Δύο νέοι τάφοι «πολεμιστών» της Ύστερης Χαλκοκρατίας από την Ήπειρο
Christos Kleitsas In Κ. Soueref, E. Kotzabopoulou, K. Liampi, S. P. Morris & J. K. Papadopoulos 2017 (eds), Σπείρα. Επιστημονική συνάντηση προς τιμήν της Αγγέλικας Ντούζουγλη και του Κωνσταντίνου Ζάχου, Athens: 251-264.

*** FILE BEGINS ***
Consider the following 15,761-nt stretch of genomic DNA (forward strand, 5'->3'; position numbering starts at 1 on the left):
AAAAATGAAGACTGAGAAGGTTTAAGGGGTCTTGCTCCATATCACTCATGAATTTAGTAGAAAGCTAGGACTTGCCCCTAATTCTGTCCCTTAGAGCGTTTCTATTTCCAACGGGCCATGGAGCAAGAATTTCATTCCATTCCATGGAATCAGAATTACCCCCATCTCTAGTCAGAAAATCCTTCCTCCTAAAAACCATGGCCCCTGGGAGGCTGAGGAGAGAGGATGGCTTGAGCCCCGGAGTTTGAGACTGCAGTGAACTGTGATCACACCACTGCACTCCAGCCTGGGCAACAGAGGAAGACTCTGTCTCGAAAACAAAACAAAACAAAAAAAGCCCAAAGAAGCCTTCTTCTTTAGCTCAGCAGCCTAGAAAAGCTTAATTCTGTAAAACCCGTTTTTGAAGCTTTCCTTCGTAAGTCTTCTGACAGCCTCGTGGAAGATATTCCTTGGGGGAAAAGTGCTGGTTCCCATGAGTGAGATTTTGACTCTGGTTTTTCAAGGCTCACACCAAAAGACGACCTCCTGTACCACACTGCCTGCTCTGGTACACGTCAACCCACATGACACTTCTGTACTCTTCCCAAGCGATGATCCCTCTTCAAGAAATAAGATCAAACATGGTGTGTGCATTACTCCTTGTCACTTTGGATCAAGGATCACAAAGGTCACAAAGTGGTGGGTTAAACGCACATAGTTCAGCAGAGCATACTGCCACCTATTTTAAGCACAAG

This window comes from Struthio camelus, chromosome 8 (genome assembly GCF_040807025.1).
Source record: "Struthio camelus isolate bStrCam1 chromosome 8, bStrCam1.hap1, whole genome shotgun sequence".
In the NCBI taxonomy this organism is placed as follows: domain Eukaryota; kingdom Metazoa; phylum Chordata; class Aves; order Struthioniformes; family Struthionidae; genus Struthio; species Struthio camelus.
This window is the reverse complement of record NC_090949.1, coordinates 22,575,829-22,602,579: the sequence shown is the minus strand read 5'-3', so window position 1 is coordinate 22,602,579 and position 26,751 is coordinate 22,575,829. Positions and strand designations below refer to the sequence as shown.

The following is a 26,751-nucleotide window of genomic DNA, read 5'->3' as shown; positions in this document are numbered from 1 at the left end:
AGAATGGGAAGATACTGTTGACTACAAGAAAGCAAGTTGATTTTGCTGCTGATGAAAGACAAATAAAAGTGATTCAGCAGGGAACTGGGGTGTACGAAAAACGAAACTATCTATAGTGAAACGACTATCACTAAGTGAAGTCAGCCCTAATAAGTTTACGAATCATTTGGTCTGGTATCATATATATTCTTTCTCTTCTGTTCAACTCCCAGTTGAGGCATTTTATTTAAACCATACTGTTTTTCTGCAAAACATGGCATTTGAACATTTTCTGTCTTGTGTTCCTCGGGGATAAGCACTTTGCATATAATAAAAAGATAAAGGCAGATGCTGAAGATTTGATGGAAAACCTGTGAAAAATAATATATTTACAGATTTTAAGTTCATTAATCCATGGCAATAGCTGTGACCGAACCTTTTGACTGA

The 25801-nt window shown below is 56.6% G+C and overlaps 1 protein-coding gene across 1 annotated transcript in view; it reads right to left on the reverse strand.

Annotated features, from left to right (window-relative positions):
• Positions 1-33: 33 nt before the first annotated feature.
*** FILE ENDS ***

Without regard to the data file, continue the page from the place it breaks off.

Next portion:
On the occasion of discovering two new tombs with weapons of the Late Bronze Age from Kato Konitsa in the plain of Konitsa and Pedini in the basin of Ioannina, an attempt is made to investigate the burial customs of possible “warrior” graves in the broader cultural context of Late Bronze Age Epirus. The prevalence of burials in simple pit- or cist-graves with similar offerings rather corresponds to the collective mode of action that the hard geomorphologic relief requires, than leaves room for the discrimination of social stratification, which is rarely found (tholos tomb from Kiperi near Parga). On the other hand, we can hardly answer the theoretical problem, whether burial gifts reflect the position of the dead to the social reality of their time or express the subjective perception of the living for them. Impressive remain the quantity and quality of bronze weapons (various types of Minoan/Mycenaean or Balkan/European swords and daggers, leaf-shaped and lanceolate spearheads) from the area compared to the bulk of local handmade pottery production and consumption, characterizing the material culture of prehistoric and protohistoric Epirus. Particularly, context of bronze weapons is investigated for the determination of use or symbolism, typological classification for the chronological definition, manufacturing technology for the tracking of common traditions, commercial exchanges and social processes, which are currently theoretically approached. After ca. 1200 BC Epirus enters a new era, as possibly evidenced by the establishment of some new settlements (Glava at Pogoni, Liatovouni at Konitsa and Krya at Ioannina) and the gradual elimination of bronze weapons from recent heroic past.